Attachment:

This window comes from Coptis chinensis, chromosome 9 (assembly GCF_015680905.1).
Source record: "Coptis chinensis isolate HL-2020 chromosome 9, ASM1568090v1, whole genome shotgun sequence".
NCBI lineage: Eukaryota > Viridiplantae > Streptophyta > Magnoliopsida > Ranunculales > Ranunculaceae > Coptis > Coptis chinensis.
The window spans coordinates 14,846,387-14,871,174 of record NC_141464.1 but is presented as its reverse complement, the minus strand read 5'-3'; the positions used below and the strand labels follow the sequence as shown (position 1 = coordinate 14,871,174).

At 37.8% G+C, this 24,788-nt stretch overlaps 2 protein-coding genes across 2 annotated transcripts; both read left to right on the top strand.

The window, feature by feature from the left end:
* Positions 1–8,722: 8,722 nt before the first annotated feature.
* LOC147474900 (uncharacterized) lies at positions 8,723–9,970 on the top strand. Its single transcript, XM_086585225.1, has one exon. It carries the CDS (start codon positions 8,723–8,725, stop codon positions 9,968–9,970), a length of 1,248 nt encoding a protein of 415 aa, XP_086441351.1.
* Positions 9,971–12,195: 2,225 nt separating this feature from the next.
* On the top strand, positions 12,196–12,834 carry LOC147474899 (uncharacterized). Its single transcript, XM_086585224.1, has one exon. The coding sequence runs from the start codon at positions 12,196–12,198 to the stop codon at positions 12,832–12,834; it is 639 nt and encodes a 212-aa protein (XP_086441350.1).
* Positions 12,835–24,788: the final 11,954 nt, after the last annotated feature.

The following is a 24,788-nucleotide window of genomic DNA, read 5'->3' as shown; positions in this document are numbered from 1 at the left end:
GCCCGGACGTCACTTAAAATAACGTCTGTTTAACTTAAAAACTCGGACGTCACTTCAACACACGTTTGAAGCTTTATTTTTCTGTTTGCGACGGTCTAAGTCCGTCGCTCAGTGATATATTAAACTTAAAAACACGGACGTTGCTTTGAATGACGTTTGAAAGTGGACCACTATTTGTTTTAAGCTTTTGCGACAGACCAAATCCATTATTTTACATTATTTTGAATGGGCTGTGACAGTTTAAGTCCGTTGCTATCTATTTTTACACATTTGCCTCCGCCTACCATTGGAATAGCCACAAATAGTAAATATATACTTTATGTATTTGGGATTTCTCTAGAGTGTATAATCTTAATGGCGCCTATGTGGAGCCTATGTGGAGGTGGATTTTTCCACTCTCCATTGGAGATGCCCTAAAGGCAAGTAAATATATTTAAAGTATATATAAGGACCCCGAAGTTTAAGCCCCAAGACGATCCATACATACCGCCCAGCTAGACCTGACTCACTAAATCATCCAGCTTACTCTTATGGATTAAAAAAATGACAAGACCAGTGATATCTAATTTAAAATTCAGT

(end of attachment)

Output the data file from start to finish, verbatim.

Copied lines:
This window comes from Coptis chinensis, chromosome 9 (assembly GCF_015680905.1).
Source record: "Coptis chinensis isolate HL-2020 chromosome 9, ASM1568090v1, whole genome shotgun sequence".
NCBI lineage: Eukaryota > Viridiplantae > Streptophyta > Magnoliopsida > Ranunculales > Ranunculaceae > Coptis > Coptis chinensis.
The window spans coordinates 14,846,387-14,871,174 of record NC_141464.1 but is presented as its reverse complement, the minus strand read 5'-3'; the positions used below and the strand labels follow the sequence as shown (position 1 = coordinate 14,871,174).

At 37.8% G+C, this 24,788-nt stretch overlaps 2 protein-coding genes across 2 annotated transcripts; both read left to right on the top strand.

The window, feature by feature from the left end:
* Positions 1–8,722: 8,722 nt before the first annotated feature.
* LOC147474900 (uncharacterized) lies at positions 8,723–9,970 on the top strand. Its single transcript, XM_086585225.1, has one exon. It carries the CDS (start codon positions 8,723–8,725, stop codon positions 9,968–9,970), a length of 1,248 nt encoding a protein of 415 aa, XP_086441351.1.
* Positions 9,971–12,195: 2,225 nt separating this feature from the next.
* On the top strand, positions 12,196–12,834 carry LOC147474899 (uncharacterized). Its single transcript, XM_086585224.1, has one exon. The coding sequence runs from the start codon at positions 12,196–12,198 to the stop codon at positions 12,832–12,834; it is 639 nt and encodes a 212-aa protein (XP_086441350.1).
* Positions 12,835–24,788: the final 11,954 nt, after the last annotated feature.

The following is a 24,788-nucleotide window of genomic DNA, read 5'->3' as shown; positions in this document are numbered from 1 at the left end:
GCCCGGACGTCACTTAAAATAACGTCTGTTTAACTTAAAAACTCGGACGTCACTTCAACACACGTTTGAAGCTTTATTTTTCTGTTTGCGACGGTCTAAGTCCGTCGCTCAGTGATATATTAAACTTAAAAACACGGACGTTGCTTTGAATGACGTTTGAAAGTGGACCACTATTTGTTTTAAGCTTTTGCGACAGACCAAATCCATTATTTTACATTATTTTGAATGGGCTGTGACAGTTTAAGTCCGTTGCTATCTATTTTTACACATTTGCCTCCGCCTACCATTGGAATAGCCACAAATAGTAAATATATACTTTATGTATTTGGGATTTCTCTAGAGTGTATAATCTTAATGGCGCCTATGTGGAGCCTATGTGGAGGTGGATTTTTCCACTCTCCATTGGAGATGCCCTAAAGGCAAGTAAATATATTTAAAGTATATATAAGGACCCCGAAGTTTAAGCCCCAAGACGATCCATACATACCGCCCAGCTAGACCTGACTCACTAAATCATCCAGCTTACTCTTATGGATTAAAAAAATGACAAGACCAGTGATATCTAATTTAAAATTCAGT